(1991) Al Diar Regency Hotel

client : Ali Said Al Badi
typology : Hospitality
services : Architecture
where : Abu Dhabi, United Arab Emirates

Retrospective 1991-2000 video: https://www.instagram.com/p/CPyTSojDdNX/

While under construction as a residential building, this project was converted into a 167 room hotel. Despite the difficulties imposed by the existing structural limitations, the adjustments were successful in achieving a boutique hotel with all the necessary requirements. The design challenge was to adapt the structure and the main volume of the building to the new hotel functions.

This 9400 sqm hotel faces the Sheraton beach Resort and overlooks the views of the sea and the newly developed island. The entrance is located on the side street, and leads directly to a reception area that overlooks a lounge room and links to all the other facilities in the hotel. Rooms and suites are distributed between the third and the 14th floor. The first and second floors accommodate offices and the health club. The 15th floor is a large panoramic restaurant overlooking the splendid views of the beaches and the new island across from Abu Dhabi.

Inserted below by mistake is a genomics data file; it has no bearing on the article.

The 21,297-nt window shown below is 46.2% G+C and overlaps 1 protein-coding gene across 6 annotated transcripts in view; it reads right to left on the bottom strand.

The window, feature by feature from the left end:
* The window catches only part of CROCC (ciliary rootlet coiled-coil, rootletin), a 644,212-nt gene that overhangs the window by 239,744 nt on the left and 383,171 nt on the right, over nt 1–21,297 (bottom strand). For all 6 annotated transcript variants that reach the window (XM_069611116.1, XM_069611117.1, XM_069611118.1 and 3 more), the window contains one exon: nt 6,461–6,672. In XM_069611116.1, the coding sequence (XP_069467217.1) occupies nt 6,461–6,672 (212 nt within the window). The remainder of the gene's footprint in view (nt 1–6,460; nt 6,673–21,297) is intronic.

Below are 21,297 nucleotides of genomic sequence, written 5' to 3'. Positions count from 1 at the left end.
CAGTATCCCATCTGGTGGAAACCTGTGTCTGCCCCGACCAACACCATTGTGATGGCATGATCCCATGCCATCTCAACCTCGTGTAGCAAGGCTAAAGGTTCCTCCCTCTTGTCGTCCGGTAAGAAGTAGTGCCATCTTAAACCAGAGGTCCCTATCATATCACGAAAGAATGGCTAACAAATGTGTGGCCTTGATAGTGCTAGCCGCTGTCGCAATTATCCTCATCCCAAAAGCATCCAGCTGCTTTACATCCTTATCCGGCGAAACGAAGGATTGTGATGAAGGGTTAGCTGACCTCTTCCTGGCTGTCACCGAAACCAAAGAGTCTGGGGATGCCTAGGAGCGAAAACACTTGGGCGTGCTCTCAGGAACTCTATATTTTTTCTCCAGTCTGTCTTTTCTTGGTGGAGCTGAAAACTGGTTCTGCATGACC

The building volume is very exclusive to Cassia’s style in sculpting and shaping structures. It is very unique though as it displays repetitive sharp edges similar to wild desert plants. Site limitations are still visible through the tall architectural elements that define the building initial limits and also frame the protruded volumes on the main façade. On all corners, spike-like balconies cantilever as free standing platforms. They are distributed on specific floors to a structure that seems similar to an organic growth of a plant. All other façades have small balconies of only about 40 cm wide, just enough for the rooms to have an outdoor lookout if ever needed.

The building envelope is all white ceramic cladding. It is easy to clean, low maintenance and long lasting. Glass balustrades are used throughout all balconies to allow transparency for all the room. The building stands with a sense of vertical and tall movement. This is reinforced by the clear and uninterrupted vertical lines as well as the repetition of the spike like balconies in a vertical sense.